A very micro dairy!
Sarah Fournier-Scanlon and Janice Wadron-Hansen took a big chance and started a farm. Now they’re living their dream of aspired sustainability in western Massachusetts. They’re determined to stay small, to keep their lives simple and to stay our of debt. Sarah studied sociology and ecology prior to becoming a farmer and Janice still works her day job teaching art and creative movement.
They are actively farming 10 of their 131 acres. So far, they have 3 cows, some chickens and a few ducks. Their income comes from their raw milk CSA (Community Supported Agriculture) and currently they are bottling an average of 50 gallons per week.
CSA members contract to receive a certain amount of raw milk every week. Their milk is labelled and waiting for them on the top shelf of Taproot’s farm stand refrigerator.
The rest is available to the public. There is never enough to fill the demand, so they receive notes in their stand like, “I returned my bottles but there wasn’t any milk.” That’s the way it goes in the raw milk business-the demand is there and then some.
I toured their farm as part of NOFA’s Raw Milk Dairy Days (Northeast Organic Farming Association) where 11 farms in Massachusetts opened to the public for a weekend. To be safe, I called first for directions because their farm stand is way off “the beaten path.”
|Janice likes the combination of healthy food with art. Those are her small paintings adding color to the space.|
For sale: raw milk, pastured broilers, organic-fed chicken and runner duck eggs, honey, handmade cards, and art. Their friend Barbara, who has a commercial kitchen, bakes ice-cream sandwiches with Taproot’s own organic eggs and snow’s ice cream. They were a hot seller for the summer! Real cookies and local ice cream!
Their historic farmstead is up the driveway, overlooking the hills of western Massachusetts. It appears large for two people, but Sarah explained that they can feed and lodge up to 6 “wwoofers” (willing workers on organic farms). These are folks who contract to work 6 hours/day with Sundays off in exchange for room and board for a number of weeks. (http://www.wwoofusa.org/)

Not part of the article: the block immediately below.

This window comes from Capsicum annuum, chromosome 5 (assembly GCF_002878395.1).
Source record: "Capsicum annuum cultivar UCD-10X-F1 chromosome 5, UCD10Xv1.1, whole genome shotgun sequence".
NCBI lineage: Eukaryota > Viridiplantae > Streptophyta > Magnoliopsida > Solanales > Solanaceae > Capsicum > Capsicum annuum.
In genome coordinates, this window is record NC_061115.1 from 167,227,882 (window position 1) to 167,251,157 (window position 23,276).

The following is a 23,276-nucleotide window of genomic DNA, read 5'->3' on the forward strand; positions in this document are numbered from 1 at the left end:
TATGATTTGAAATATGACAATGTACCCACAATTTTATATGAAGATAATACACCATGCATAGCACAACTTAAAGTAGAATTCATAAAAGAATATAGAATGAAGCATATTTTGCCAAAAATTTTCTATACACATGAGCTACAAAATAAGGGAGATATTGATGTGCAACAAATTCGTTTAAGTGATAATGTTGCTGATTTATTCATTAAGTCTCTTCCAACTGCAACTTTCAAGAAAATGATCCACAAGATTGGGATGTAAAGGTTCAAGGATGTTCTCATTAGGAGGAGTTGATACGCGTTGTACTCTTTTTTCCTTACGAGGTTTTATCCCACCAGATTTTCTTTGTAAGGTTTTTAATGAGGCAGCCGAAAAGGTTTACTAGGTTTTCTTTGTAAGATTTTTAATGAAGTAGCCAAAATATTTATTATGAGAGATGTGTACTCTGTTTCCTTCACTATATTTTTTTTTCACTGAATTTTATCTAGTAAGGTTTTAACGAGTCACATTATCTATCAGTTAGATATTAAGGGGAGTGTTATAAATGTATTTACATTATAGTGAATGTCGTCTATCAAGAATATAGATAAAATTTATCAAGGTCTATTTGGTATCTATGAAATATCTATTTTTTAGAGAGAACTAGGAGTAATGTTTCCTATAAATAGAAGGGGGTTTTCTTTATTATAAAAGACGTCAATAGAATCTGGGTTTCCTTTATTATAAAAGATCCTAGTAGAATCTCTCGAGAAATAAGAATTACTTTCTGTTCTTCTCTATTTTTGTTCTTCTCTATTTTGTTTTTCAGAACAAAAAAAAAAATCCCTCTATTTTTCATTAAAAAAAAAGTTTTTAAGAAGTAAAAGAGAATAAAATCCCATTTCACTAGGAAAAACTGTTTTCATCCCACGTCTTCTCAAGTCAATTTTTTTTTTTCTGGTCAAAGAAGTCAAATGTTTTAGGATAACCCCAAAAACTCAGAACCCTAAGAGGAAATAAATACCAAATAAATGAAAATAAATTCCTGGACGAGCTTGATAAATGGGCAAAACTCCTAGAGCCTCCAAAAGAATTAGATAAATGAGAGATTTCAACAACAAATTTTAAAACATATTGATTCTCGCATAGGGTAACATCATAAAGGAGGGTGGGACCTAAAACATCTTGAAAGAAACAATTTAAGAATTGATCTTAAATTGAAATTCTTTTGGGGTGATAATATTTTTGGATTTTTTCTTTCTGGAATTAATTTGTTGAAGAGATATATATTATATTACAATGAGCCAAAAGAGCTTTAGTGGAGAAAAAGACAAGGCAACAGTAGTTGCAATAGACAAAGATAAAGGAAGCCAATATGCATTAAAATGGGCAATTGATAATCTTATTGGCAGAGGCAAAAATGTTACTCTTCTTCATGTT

Traditionally wwoofers would be students, but this year many of the wwoofers were older than Sarah, who is 25. When I expressed surprise at this, Sarah pointed out that hers is the “lost generation.” She doesn’t know anyone from her class in college who has found a job.
When Sarah decided to sell raw milk, she wanted the dairy to be certified, so she worked with the state dairy inspector to convert a room in the barn to a processing room. I have to say that I was completely shocked when we walked in. The room and all the equipment were absolutely immaculate. I was blinded by the shine!
They bought the smallest bulk tank available in the US (from Bob White Systems) and it was actually made in Slovenia. The large sink was a steal on eBay. The mirror opens up to a closet where they store the milk bottles.
|As you can see from this equipment, they are bucket milkers.|
This processing room and the house are heated with wood and hot water. The milking room is not heated, but Sarah explained that the body heat from the cows is enough in the winter.
The day of my tour, the cows were lounging around in the milking room, even though they are always free to head for the pasture. Sarah simply said, “Come on out.” to them and they followed us into the fresh air.
|That’s Mercy in front, Dori standing and Sparkle at right.|
The cows have a bit of a stroll to their pasture, but they don’t seem to mind. When they get there, they hang with the chickens who roam freely around the property (although they do have a cute little chicken house in a scenic location).
Mercy and Dori are Brown Swiss and Dori is a Jersey girl. Taproot will be getting a Guernsey this winter.
|Janice built this moveable chicken coop.|
The bottling room and the milking room are located downstairs in the historic barn. Upstairs, there is a fabulous space for parties. In fact, Sarah and Janice will be hosting a wedding for 100 there next month.
The party will include a band situated in the hay loft, but they have been given instructions to take a break for a half hour in the evening, so Sarah can milk the cows! It’s a beautiful location for any event, so, if you’re looking for a scenic, rustic space on a working farm, contact Sarah and Janice: